Talita Setyadi

Managing Director and Pastry Chef - BEAU Bakery.

Talita Setyadi says she “escaped” to NZ from Indonesia. Arriving with her family at the age of 9, it was the end of the Suharto era, the Indonesian economy had collapsed and the country had suddenly become an unsafe place to live.

Arriving in May, and not speaking a word of English, it was the middle of winter, cold and uninviting for someone used to Indonesia’s year round tropical climate.

Discovering music during her time at high school, something which she says gave her “freedom of expression” as well as excelling at maths and sciences, Talita quickly developed a love of jazz and in particular the double bass; often considered one of the most difficult jazz instruments to master.

Opting to study a Bachelor of Music in Jazz Performance, and learning that grit and discipline are necessary qualities for success, it was one quite unrelated aspect of her time at university that was to lead to a rather unexpected outcome.

“When we would turn up for practice sessions at the University I would also bake some cupcakes to bring with me to share around.  Date scones and banana chip muffins were a particular favourite amongst my friends.”

For Talita, there’s actually an interesting, if not obvious relationship between baking and jazz.

“Both involve the satisfaction of creating something out of nothing to delight the senses. Baking allowed me to be creative and I wouldn’t have learnt to be creative without jazz.”

After completing her degree, what happened next was all the more intriguing and surprising; even for Talita.

I decided that I wanted to further my career in baking.

Honing her skills in French Cuisine and Patisserie at Le Cordon Bleu Paris and graduating top in her class, even beating out several local French students for line honours, her next step seemed obvious: return home to Indonesia to train and cultivate local talent to create a standard of baking that would be nothing like the country had ever experienced.

The decision involved setting some ambitious goals.

“Not much had changed in the baking scene in decades in Indonesia and the market was ready for a bit of disruption. I decided I was going to be the one to make that happen but I didn’t want to be working for someone else, I wanted to start my own business using my training as a French Pâtissiere. My other goal was to offer customers nothing but natural taste, avoiding any artificial colouring and preservatives. As I saw it, the business was also the perfect platform to use my creative talents.”

Also driving her forward were many ‘old’ entrenched attitudes, complaints about the lack of local talent, and poor understanding about service and quality.

“I wanted to be a pioneer, to inspire young people to eventually run their own businesses.”

Continuing to break new ground, last year Talita participated as President of Team Indonesia and judge in the prestigious ‘Coupe du Monde de la Pâtisserie’, noting it was also the first time that an Indonesian entry had qualified for the contest since its establishment in 1989. Twenty-two teams entered the event in Lyon, each composed of specialists in sugar, chocolate and ice cream with everyone challenged to a 10 hour test.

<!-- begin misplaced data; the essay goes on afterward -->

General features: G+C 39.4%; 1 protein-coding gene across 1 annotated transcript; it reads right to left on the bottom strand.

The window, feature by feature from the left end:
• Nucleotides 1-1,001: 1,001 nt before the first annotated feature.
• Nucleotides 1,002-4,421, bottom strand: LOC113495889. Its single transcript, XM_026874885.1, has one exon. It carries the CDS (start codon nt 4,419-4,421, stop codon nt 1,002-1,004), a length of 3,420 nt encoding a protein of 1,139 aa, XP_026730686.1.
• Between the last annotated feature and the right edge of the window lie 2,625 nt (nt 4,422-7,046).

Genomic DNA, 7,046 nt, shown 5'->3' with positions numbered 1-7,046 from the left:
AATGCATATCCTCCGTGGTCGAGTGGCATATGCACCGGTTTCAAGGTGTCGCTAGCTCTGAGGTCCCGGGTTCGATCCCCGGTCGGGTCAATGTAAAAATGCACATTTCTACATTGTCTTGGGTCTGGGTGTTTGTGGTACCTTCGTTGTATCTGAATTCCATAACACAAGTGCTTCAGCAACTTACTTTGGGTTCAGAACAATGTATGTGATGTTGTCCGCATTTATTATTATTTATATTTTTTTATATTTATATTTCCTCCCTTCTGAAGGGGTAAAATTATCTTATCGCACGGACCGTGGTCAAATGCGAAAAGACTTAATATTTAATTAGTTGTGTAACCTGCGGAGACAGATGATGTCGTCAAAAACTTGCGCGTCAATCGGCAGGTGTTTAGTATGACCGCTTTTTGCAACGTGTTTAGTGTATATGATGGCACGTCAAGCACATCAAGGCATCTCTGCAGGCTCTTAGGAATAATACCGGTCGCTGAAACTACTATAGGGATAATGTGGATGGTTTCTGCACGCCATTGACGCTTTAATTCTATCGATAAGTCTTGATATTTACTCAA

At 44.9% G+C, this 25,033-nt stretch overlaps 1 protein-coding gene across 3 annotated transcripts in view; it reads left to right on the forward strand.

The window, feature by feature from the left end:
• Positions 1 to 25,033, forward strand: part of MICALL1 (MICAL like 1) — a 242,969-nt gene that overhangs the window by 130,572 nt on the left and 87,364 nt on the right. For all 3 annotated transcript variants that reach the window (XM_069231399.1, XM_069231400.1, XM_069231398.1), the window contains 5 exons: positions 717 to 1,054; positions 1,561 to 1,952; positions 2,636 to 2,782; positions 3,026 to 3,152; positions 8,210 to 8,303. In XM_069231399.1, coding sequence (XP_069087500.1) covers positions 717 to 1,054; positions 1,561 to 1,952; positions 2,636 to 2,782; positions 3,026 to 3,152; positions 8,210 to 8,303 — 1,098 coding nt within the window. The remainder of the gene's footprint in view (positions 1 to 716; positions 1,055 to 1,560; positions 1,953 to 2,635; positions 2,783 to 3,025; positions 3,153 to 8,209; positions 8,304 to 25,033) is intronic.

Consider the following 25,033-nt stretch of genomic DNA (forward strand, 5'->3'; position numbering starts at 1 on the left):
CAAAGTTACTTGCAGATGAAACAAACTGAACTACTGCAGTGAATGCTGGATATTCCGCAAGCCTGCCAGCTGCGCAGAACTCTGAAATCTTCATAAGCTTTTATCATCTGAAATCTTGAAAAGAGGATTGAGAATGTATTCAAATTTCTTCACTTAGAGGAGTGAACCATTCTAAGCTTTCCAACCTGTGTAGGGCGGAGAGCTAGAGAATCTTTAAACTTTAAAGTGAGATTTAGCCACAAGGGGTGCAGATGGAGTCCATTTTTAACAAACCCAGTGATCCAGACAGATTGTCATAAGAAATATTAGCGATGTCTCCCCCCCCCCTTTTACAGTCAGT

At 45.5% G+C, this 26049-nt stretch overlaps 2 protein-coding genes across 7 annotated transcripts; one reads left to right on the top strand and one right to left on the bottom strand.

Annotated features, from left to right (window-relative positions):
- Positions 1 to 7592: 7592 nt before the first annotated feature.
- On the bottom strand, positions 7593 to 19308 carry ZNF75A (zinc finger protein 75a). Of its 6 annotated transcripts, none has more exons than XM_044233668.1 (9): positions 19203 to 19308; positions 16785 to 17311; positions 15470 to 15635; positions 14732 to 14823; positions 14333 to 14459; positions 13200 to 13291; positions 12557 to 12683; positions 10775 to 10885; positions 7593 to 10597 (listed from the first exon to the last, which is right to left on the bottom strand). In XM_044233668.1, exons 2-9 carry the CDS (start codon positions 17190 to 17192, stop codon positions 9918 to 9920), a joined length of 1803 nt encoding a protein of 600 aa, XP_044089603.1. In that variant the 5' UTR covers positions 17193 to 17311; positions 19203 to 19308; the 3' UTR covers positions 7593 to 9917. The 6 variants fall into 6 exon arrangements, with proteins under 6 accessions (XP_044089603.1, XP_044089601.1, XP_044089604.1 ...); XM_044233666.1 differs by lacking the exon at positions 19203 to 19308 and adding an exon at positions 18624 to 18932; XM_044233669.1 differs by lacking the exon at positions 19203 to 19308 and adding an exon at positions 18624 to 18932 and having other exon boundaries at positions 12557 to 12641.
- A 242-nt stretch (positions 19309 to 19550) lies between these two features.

These days dubbed as Indonesia’s ‘Queen of Pastry’, future plans include more café expansions in Jakarta while eventually considering available possibilities in the tourism mecca of Bali as well as  exploring local Indonesian products and continuing to develop vegan and gluten-free products.

Also on the drawing board are plans to build an internationally accredited Culinary School in Indonesia to encourage innovation and promote higher hygiene and operational standards along with a dream to one day build eco hospitality schools in rural parts of Indonesia advocating organic farming, permaculture and farm-to-table concepts.

For Talita, the biggest learning through all of this has been overcoming what she describes as a “wall of negative beliefs” imposed by others to do with her gender, youth, skill level, as well as the business landscape and quality of labour in Indonesia.

“Once I broke through and made the decision to be positive and believe in my own capability to achieve great things, all those nay-sayers fell away and they are no longer part of my circle of influence. I am able to create the career, business and company culture that I had always wanted. It’s a culture that overlooks the superficiality of age, gender and background, and instead focuses on developing potential, morals and characters in our people to be the best.”

But she says none of this would have happened without her degree.

“It was during my time at University I was able to feel the satisfaction of following my passion and embracing my uniqueness. I was also afforded the freedom to explore and express myself creatively through collaboration with fellow students and professors. Through continuous daily instrument practice, I also gained the disciplinary habits to diligently master any new skill which is vital to continuously expand and grow our professional skill sets. I find that being a pastry chef / business owner, I’m able to be just as creatively minded as I had been during my studies in jazz composition and improvisation.”

So next time you’re visiting Indonesia you’re just as likely to find Talita behind the double bass in one of her cafés as you are to find her behind the bench in her kitchen masterminding her latest culinary masterpiece. The unlikely pairing of baking and jazz has certainly proven to be a winning combination.